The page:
The other side of asymptotic freedom is confinement. Since the force between color charges does not decrease with distance, it is believed that quarks and gluons can never be liberated from hadrons. This aspect of the theory is verified within lattice QCD computations, but is not mathematically proven. One of the Millennium Prizes announced by the Clay Mathematics Institute requires a claimant to produce such a proof. Other aspects of non-perturbative QCD are the exploration of phases of quark matter, including the quark-gluon plasma.
Every field theory of particle physics is based on certain symmetries of nature whose existence is deduced from observations. These can be
- local symmetries, that is the symmetry acts independently at each point in space-time. Each such symmetry is the basis of a gauge theory and requires the introduction of its own gauge bosons.
- global symmetries, which are symmetries whose operations must be simultaneously applied to all points of space-time.
Since the strong interaction does not discriminate between different flavors of quark, QCD has approximate flavor symmetry, which is broken by the differing masses of the quarks.
There are additional global symmetries whose definitions require the notion of chirality, discrimination between left and right-handed. If the spin of a particle has a positive projection on its direction of motion then it is called left-handed; otherwise, it is right-handed.
- Chiral symmetries involve independent transformations of these two types of particle.
- Vector symmetries (also called diagonal symmetries) mean the same transformation is applied on the two chiralities.
- Axial symmetries are those in which one transformation is applied on left-handed particles and the inverse on the right-handed particles.
The symmetry groups
The color group SU(3) corresponds to the local symmetry whose gauging gives rise to QCD. The electric charge labels a representation of the local symmetry group U(1) which is gauged to give QED: this is an Abelian group. If one considers a version of QCD with Nf flavors of massless quarks, then there is a global (chiral) flavor symmetry group . The chiral symmetry is spontaneously broken by the QCD vacuum to the vector (L+R) with the formation of a chiral condensate. The vector symmetry, corresponds to the baryon number of quarks and is an exact symmetry. The axial symmetry is exact in the classical theory, but broken in the quantum theory, an occurrence called an anomaly. Gluon field configurations called instantons are closely related to this anomaly.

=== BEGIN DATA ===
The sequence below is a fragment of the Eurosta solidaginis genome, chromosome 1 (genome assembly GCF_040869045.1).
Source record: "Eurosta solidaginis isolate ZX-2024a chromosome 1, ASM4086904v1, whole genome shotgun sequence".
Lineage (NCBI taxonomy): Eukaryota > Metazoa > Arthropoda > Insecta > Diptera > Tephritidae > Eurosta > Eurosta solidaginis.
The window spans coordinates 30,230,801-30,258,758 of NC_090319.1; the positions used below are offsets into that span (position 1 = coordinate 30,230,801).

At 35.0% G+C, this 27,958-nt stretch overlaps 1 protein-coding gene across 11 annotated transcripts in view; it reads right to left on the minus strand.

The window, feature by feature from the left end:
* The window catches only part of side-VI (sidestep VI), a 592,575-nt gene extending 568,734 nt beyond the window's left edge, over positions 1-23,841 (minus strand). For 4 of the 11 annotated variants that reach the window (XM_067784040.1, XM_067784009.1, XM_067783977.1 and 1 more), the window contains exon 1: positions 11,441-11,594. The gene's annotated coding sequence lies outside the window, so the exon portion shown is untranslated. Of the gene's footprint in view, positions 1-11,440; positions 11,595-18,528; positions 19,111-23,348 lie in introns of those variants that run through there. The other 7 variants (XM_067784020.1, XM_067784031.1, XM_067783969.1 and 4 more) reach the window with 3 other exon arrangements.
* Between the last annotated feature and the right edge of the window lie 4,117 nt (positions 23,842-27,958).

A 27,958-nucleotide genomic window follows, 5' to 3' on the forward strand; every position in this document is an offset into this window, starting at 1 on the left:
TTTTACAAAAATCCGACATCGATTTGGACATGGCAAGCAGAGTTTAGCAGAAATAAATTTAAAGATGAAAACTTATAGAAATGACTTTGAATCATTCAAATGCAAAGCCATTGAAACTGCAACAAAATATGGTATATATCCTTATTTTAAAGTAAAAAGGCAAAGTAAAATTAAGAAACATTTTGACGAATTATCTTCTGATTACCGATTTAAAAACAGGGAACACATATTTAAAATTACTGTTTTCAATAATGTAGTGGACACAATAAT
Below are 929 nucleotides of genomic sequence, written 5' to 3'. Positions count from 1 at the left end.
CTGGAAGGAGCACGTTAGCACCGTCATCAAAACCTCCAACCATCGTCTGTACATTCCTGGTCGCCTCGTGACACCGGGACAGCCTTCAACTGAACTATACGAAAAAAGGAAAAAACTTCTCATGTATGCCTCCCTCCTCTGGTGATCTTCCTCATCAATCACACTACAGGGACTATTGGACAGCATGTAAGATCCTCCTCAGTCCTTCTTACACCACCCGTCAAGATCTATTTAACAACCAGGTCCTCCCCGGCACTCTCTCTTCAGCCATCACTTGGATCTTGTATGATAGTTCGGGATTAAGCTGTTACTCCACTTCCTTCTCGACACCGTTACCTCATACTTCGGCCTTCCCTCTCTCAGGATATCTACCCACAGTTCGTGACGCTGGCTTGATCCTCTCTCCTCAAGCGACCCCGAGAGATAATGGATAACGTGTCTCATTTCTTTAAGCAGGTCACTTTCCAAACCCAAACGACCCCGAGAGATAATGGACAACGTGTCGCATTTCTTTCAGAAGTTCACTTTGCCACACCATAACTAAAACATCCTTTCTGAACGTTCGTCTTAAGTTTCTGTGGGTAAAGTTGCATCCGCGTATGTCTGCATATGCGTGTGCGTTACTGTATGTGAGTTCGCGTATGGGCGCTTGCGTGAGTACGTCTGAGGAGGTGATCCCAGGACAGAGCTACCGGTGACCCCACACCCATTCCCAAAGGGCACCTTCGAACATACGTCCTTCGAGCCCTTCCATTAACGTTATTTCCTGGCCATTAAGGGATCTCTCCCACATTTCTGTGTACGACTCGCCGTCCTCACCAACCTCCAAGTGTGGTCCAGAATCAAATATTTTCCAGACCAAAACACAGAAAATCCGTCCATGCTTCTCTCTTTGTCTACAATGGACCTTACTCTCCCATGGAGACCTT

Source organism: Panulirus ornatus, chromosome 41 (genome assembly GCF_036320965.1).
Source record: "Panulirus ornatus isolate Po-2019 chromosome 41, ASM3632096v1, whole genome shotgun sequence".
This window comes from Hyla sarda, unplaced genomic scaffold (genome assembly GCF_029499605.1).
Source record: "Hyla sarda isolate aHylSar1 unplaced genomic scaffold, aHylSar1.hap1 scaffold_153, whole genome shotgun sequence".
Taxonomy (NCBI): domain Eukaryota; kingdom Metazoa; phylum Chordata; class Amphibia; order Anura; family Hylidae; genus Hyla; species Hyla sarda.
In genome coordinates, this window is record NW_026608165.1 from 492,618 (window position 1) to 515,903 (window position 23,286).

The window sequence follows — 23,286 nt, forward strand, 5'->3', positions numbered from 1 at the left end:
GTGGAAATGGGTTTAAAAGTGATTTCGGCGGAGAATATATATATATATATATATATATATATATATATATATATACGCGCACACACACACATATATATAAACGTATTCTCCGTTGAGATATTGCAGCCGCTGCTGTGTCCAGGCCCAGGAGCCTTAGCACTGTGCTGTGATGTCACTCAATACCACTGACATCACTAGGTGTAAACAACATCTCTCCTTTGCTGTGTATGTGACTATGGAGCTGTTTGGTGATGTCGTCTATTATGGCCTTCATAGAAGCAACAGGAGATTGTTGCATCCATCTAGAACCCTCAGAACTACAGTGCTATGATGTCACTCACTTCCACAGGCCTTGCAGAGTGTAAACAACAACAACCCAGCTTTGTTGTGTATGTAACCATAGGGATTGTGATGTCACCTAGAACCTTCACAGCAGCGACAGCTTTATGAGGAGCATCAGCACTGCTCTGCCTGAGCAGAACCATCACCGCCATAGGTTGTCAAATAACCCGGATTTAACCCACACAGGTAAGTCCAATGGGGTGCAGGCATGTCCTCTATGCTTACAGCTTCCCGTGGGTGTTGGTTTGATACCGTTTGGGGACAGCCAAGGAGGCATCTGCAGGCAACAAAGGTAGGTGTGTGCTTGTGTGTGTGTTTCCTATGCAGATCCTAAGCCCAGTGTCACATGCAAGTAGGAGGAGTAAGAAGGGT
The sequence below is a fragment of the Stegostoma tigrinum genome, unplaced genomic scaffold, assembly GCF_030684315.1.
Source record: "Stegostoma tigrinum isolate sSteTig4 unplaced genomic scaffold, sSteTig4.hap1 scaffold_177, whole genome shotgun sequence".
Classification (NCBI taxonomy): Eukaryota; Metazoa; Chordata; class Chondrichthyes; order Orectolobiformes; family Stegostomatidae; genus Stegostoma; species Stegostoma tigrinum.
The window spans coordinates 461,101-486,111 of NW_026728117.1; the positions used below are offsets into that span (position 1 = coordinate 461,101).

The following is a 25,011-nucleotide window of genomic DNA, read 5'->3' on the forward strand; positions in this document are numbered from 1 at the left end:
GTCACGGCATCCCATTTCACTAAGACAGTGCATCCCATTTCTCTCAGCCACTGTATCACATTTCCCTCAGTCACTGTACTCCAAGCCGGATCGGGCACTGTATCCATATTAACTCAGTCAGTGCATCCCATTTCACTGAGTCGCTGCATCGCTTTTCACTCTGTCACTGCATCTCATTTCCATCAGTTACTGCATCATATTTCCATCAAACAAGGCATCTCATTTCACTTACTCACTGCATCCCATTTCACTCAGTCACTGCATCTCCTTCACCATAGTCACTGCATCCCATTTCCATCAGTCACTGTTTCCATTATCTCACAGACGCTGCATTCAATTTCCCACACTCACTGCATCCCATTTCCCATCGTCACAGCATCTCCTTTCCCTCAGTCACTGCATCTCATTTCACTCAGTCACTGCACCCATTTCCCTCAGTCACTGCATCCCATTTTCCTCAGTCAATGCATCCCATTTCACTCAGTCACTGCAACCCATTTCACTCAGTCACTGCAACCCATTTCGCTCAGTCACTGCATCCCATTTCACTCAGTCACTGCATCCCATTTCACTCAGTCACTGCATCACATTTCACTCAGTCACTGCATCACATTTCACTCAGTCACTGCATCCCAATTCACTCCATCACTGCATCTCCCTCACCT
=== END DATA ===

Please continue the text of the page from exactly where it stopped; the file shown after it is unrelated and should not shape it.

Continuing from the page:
In many applications of QCD one can ignore the heavy flavors (charm, bottom and top). In this case the effective flavor group is often SU(3), which should not be confused with the color group. In QCD the color group belongs to a local symmetry and hence is gauged. The flavor group is not gauged. The Eightfold way is based on the flavor group and ignores the local symmetry which gives QCD.
Quarks are massive spin-1/2 fermions which carry a color charge whose gauging is the content of QCD. Quarks are represented by Dirac fields in the fundamental representation 3 of the gauge group SU(3). They also carry electric charge (either -1/3 or 2/3) and participate in weak interactions as part of isospin doublets. They carry global quantum numbers including the baryon number, which is 1/3 for each quark, hypercharge and one of the flavor quantum numbers.
Gluons are spin-1 bosons which also carry color charges, since they lie in the adjoint representation 8 of SU(3). They have no electric charge, do not participate in the weak interactions, and have no flavor. They lie in the singlet representation 1 of all these symmetry groups.
Every quark has its own antiquark. The charge of each antiquark is exactly the opposite of the corresponding quark.
The Lagrangian of QCD (with color, flavor and spin indices suppressed) looks exactly like that of QED: